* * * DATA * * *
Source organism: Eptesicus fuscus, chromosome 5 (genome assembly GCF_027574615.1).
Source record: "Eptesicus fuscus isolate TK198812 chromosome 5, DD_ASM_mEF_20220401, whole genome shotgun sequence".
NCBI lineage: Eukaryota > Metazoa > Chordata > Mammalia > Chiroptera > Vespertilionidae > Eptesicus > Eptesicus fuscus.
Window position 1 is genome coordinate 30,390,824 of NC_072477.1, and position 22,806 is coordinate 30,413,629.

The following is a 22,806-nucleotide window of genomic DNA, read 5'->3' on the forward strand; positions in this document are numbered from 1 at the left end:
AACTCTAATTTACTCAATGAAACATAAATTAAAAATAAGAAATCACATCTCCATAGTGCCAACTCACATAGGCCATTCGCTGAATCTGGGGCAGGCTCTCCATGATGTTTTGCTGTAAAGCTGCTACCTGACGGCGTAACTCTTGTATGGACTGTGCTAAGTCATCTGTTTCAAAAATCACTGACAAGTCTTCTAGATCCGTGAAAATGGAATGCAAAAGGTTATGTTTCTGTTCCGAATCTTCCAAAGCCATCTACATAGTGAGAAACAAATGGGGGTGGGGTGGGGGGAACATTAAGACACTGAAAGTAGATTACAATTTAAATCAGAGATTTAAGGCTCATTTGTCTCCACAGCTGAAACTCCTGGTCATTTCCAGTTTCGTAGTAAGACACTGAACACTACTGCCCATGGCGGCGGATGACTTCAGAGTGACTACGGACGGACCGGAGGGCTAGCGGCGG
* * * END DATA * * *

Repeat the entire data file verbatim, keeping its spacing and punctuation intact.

Source organism: Eptesicus fuscus, chromosome 5 (genome assembly GCF_027574615.1).
Source record: "Eptesicus fuscus isolate TK198812 chromosome 5, DD_ASM_mEF_20220401, whole genome shotgun sequence".
NCBI lineage: Eukaryota > Metazoa > Chordata > Mammalia > Chiroptera > Vespertilionidae > Eptesicus > Eptesicus fuscus.
Window position 1 is genome coordinate 30,390,824 of NC_072477.1, and position 22,806 is coordinate 30,413,629.

The following is a 22,806-nucleotide window of genomic DNA, read 5'->3' on the forward strand; positions in this document are numbered from 1 at the left end:
AACTCTAATTTACTCAATGAAACATAAATTAAAAATAAGAAATCACATCTCCATAGTGCCAACTCACATAGGCCATTCGCTGAATCTGGGGCAGGCTCTCCATGATGTTTTGCTGTAAAGCTGCTACCTGACGGCGTAACTCTTGTATGGACTGTGCTAAGTCATCTGTTTCAAAAATCACTGACAAGTCTTCTAGATCCGTGAAAATGGAATGCAAAAGGTTATGTTTCTGTTCCGAATCTTCCAAAGCCATCTACATAGTGAGAAACAAATGGGGGTGGGGTGGGGGGAACATTAAGACACTGAAAGTAGATTACAATTTAAATCAGAGATTTAAGGCTCATTTGTCTCCACAGCTGAAACTCCTGGTCATTTCCAGTTTCGTAGTAAGACACTGAACACTACTGCCCATGGCGGCGGATGACTTCAGAGTGACTACGGACGGACCGGAGGGCTAGCGGCGG